The Boxed shipping process is highly automated and extremely intelligent. Its new system can calculate how to custom build the smallest box possible to fit the items in a specific order (with an average of 8 to 10 items) and then configure the shipment (or “Tetris” the items, as Huang says) for maximum efficiency. Further down the line, a computer checks, for the third time, the contents against the order and the shopper’s address. It snaps a picture of the contents and sends it along with the package.

“The new system is six seconds faster than the old one,” Huang boasts.

Boxed entices shoppers by including free samples with every order and provides videos that encourage customers to reuse delivery boxes as kids’ castles and other fun toys. The company reduces energy consumption and saves on shipping by selling unique products regionally at each of its four national warehouses. By decentralizing distribution, Boxed can deliver 94 percent of all packages within two days; 51 percent are delivered in a single day, the company claims. Boxed is testing an express service for same-day delivery of fresh food in a few East Coast cities. It also has a new sommelier-curated wine service.

Though Boxed has additional fulfillment centers in Atlanta, Dallas and Las Vegas, along with an office in California, Huang’s heart—and a good portion of his balance sheet—belong to Jersey. The state provides easy access to several major metropolitan areas and many modes of transport.

New Jersey also nurtures direct-shipping culture by offering generous tax incentives to high-tech firms that hire a sufficient number of employees and locate in designated areas. Earlier this year, Amazon opened a 1 million-square- foot fulfillment center in Carteret and announced plans for three more in Edison, Cranbury and Logan Township. Amazon already had centers in Logan Township, Robbinsville, Avenel and Florence. The company employs more than 13,000 people in New Jersey. Other shippers who have invested here include Wayfair, Blue Apron,, FedEx and UPS.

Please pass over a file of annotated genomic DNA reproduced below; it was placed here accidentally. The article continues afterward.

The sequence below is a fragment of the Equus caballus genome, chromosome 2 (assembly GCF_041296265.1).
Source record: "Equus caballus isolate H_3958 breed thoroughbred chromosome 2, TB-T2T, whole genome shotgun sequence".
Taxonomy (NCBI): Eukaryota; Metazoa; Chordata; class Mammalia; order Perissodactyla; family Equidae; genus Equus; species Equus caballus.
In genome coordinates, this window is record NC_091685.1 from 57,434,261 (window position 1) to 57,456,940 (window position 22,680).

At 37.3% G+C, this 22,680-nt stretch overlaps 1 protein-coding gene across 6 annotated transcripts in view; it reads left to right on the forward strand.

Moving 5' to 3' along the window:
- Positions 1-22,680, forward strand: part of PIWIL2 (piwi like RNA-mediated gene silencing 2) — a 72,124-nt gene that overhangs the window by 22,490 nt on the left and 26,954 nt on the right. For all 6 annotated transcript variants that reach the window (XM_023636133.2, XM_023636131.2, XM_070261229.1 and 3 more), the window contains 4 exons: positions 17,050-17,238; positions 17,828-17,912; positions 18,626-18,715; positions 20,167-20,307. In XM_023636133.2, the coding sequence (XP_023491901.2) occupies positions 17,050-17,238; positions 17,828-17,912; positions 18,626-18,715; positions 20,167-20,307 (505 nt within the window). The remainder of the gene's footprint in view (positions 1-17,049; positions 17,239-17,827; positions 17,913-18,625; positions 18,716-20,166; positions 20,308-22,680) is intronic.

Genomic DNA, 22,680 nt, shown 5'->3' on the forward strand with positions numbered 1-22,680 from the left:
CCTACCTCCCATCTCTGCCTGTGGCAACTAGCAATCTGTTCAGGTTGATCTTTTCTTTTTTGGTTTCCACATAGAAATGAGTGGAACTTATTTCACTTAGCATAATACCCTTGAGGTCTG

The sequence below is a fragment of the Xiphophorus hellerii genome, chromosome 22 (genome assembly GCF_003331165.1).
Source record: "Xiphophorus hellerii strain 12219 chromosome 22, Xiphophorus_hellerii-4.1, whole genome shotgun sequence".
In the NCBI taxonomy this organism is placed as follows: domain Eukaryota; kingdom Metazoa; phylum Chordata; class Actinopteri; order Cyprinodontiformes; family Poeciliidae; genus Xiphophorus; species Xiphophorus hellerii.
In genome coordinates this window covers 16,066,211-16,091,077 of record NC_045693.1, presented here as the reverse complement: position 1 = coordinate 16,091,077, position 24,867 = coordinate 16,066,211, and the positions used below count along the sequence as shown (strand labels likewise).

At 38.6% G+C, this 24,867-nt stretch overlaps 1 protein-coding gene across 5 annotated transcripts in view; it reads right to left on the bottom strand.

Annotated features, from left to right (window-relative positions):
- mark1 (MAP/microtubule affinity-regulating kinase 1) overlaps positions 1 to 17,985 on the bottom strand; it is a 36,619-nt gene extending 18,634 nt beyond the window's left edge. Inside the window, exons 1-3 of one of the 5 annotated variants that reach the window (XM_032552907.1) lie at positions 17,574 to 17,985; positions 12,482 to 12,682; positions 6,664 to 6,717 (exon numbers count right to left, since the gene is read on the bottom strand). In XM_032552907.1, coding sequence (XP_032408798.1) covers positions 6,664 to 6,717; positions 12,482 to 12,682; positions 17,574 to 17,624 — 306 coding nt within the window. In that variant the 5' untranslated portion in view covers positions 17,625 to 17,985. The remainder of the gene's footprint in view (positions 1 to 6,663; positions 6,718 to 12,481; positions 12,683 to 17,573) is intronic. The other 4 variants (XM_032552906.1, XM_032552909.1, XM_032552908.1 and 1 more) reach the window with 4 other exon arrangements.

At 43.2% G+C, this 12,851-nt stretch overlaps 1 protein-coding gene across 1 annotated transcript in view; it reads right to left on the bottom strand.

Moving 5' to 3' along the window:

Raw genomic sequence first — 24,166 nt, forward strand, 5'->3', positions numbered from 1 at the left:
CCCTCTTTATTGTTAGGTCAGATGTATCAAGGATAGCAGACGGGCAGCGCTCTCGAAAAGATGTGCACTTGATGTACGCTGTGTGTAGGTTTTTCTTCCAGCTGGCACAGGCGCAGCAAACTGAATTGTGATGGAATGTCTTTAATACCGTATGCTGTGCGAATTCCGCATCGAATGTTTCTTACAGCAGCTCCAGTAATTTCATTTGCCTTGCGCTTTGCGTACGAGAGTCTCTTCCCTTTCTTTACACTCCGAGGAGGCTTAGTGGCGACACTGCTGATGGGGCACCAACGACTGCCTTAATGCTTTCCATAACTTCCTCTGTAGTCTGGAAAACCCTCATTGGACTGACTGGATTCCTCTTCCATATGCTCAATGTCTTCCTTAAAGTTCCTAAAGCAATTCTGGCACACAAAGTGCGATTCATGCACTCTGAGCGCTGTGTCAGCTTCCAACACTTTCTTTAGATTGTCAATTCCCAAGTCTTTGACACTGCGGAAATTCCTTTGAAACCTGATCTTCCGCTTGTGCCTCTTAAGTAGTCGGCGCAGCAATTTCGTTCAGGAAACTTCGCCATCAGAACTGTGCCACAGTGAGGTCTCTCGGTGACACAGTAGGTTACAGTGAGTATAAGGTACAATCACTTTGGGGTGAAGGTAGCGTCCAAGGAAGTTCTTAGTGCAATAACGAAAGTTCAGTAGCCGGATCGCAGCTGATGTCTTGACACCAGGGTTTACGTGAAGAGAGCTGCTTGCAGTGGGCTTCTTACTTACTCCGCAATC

“A New Jersey location gives companies easy access to one of the most concentrated and affluent consumer markets in the world,” says Michele Brown, president and CEO of Choose New Jersey, a nonprofit that markets New Jersey as a premier business location. “In fact, a distribution center in central New Jersey can, within a two-hour drive, serve more than 20 million consumers who collectively have nearly $800 billion in disposable income.”

Huang and his original partners (Fong is chief technology officer, Cheung is chief creative officer) hope to continue making Boxed more efficient; eventually, a public offering is likely. For now, data guides their expansion decisions. Boxed’s chief marketing officer, Jackson Jeyanayagam, former head of digital at Chipotle and one of several high-level recruits, culls data that dissects every customer down to the minutia of race, sex, age, geographic location and purchasing habits. This helps steer inventory and marketing decisions; it even determines which products each customer sees on the home page.

“We started by selling toilet paper, and now we have organic coconut oil,” says Huang. “It’s a little bit old school versus new school. It’s old school in that we use old-school merchandising to pick products, but when you look at the back end there’s nothing old school about it.”

Tara Nurin writes the Libations column for New Jersey Monthly.